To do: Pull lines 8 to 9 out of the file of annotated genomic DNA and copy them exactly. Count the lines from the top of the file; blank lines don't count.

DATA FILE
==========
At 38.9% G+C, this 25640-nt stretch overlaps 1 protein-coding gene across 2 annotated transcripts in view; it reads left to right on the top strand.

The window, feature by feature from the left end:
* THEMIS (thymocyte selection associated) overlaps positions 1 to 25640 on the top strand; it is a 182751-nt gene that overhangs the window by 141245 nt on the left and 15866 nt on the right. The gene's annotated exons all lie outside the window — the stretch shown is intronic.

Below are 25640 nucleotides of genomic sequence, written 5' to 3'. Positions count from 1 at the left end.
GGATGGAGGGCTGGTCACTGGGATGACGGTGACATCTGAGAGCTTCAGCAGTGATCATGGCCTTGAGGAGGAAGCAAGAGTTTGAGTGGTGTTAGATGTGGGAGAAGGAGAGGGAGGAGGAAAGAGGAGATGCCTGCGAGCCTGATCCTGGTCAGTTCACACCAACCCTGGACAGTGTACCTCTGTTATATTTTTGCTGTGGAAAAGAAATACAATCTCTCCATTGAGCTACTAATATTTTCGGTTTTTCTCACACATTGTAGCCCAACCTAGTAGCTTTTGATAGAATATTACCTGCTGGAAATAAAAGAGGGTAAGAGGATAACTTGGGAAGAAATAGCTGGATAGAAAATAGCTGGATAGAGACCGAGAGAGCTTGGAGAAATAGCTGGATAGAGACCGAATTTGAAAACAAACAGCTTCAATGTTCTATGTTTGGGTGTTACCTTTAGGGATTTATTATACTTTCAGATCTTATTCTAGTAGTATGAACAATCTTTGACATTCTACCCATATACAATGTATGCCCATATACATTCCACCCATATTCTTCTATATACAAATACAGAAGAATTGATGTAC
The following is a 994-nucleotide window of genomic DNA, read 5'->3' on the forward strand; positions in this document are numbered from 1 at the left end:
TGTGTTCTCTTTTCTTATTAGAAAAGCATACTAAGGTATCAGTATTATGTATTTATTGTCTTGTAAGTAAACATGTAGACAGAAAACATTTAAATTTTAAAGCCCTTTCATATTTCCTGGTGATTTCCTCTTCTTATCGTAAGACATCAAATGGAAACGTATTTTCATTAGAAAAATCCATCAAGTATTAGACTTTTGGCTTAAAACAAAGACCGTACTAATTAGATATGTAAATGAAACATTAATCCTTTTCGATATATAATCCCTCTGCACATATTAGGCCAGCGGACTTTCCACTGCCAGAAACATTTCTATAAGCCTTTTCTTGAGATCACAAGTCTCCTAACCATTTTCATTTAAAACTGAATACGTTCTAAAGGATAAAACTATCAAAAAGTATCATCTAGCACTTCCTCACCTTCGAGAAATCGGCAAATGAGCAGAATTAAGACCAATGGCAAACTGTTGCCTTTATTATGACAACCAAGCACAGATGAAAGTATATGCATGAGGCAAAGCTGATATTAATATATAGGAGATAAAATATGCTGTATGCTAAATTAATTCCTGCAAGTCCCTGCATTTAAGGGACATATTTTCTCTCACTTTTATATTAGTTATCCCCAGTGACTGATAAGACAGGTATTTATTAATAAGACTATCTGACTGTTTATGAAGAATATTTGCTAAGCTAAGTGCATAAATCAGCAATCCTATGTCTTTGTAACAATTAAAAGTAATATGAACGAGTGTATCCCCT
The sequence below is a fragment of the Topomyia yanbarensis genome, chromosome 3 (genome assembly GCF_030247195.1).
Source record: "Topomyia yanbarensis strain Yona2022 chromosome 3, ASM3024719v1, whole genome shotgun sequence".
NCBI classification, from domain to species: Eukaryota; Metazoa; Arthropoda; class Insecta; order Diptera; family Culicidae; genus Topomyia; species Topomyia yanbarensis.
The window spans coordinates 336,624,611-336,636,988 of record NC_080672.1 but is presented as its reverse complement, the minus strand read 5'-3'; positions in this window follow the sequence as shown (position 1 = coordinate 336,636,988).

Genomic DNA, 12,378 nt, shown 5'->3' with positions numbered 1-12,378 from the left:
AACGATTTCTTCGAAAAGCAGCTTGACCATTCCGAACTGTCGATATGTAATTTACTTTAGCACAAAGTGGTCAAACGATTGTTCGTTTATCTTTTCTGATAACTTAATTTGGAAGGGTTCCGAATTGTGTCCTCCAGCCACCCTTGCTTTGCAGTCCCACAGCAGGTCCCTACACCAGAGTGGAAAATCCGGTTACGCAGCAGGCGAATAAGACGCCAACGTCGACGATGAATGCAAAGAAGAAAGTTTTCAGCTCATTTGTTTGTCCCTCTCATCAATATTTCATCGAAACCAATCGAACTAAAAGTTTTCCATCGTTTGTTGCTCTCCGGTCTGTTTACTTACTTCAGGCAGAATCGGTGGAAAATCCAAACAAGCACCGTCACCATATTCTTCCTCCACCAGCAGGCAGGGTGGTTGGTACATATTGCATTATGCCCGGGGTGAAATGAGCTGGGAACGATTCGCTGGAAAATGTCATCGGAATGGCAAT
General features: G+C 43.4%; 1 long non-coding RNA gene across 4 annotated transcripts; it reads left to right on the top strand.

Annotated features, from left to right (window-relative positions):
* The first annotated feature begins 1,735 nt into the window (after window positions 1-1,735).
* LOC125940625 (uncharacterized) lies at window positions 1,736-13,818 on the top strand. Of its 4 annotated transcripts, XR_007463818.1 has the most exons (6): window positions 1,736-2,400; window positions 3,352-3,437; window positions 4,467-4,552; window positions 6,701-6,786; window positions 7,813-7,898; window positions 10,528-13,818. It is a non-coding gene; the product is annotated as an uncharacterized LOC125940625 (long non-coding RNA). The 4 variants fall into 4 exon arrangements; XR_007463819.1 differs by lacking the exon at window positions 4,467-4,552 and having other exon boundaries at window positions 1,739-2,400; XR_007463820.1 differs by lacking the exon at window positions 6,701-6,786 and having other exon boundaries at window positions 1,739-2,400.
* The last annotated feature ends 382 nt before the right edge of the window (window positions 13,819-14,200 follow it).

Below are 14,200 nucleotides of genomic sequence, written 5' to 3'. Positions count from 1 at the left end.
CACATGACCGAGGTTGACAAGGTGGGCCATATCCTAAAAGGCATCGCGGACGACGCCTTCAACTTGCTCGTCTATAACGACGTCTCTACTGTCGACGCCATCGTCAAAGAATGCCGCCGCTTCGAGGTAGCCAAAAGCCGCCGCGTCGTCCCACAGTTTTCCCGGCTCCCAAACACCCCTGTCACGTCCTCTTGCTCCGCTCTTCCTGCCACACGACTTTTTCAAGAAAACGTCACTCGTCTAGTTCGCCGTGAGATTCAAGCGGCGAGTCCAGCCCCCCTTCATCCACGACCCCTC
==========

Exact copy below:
The sequence below is a fragment of the Topomyia yanbarensis genome, chromosome 3 (genome assembly GCF_030247195.1).
Source record: "Topomyia yanbarensis strain Yona2022 chromosome 3, ASM3024719v1, whole genome shotgun sequence".